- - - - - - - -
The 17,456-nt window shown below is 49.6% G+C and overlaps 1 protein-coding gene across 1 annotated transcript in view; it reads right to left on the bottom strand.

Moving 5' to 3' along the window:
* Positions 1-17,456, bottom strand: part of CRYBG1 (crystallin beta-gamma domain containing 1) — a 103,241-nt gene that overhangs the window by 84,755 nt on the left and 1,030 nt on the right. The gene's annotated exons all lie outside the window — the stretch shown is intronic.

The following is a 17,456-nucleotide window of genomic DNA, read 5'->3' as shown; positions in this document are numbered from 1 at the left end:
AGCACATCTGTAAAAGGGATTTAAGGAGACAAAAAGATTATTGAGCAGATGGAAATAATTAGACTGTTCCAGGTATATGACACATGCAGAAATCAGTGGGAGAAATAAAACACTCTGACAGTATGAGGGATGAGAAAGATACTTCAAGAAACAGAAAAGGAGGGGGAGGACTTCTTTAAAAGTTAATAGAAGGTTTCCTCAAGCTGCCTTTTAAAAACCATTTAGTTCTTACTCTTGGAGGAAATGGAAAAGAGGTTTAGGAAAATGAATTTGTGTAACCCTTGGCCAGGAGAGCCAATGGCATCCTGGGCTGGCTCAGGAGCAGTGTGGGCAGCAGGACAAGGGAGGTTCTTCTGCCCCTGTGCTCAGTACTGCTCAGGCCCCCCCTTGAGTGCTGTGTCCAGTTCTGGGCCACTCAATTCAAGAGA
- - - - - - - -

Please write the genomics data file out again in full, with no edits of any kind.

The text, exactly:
The 17,456-nt window shown below is 49.6% G+C and overlaps 1 protein-coding gene across 1 annotated transcript in view; it reads right to left on the bottom strand.

Moving 5' to 3' along the window:
* Positions 1-17,456, bottom strand: part of CRYBG1 (crystallin beta-gamma domain containing 1) — a 103,241-nt gene that overhangs the window by 84,755 nt on the left and 1,030 nt on the right. The gene's annotated exons all lie outside the window — the stretch shown is intronic.

The following is a 17,456-nucleotide window of genomic DNA, read 5'->3' as shown; positions in this document are numbered from 1 at the left end:
AGCACATCTGTAAAAGGGATTTAAGGAGACAAAAAGATTATTGAGCAGATGGAAATAATTAGACTGTTCCAGGTATATGACACATGCAGAAATCAGTGGGAGAAATAAAACACTCTGACAGTATGAGGGATGAGAAAGATACTTCAAGAAACAGAAAAGGAGGGGGAGGACTTCTTTAAAAGTTAATAGAAGGTTTCCTCAAGCTGCCTTTTAAAAACCATTTAGTTCTTACTCTTGGAGGAAATGGAAAAGAGGTTTAGGAAAATGAATTTGTGTAACCCTTGGCCAGGAGAGCCAATGGCATCCTGGGCTGGCTCAGGAGCAGTGTGGGCAGCAGGACAAGGGAGGTTCTTCTGCCCCTGTGCTCAGTACTGCTCAGGCCCCCCCTTGAGTGCTGTGTCCAGTTCTGGGCCACTCAATTCAAGAGA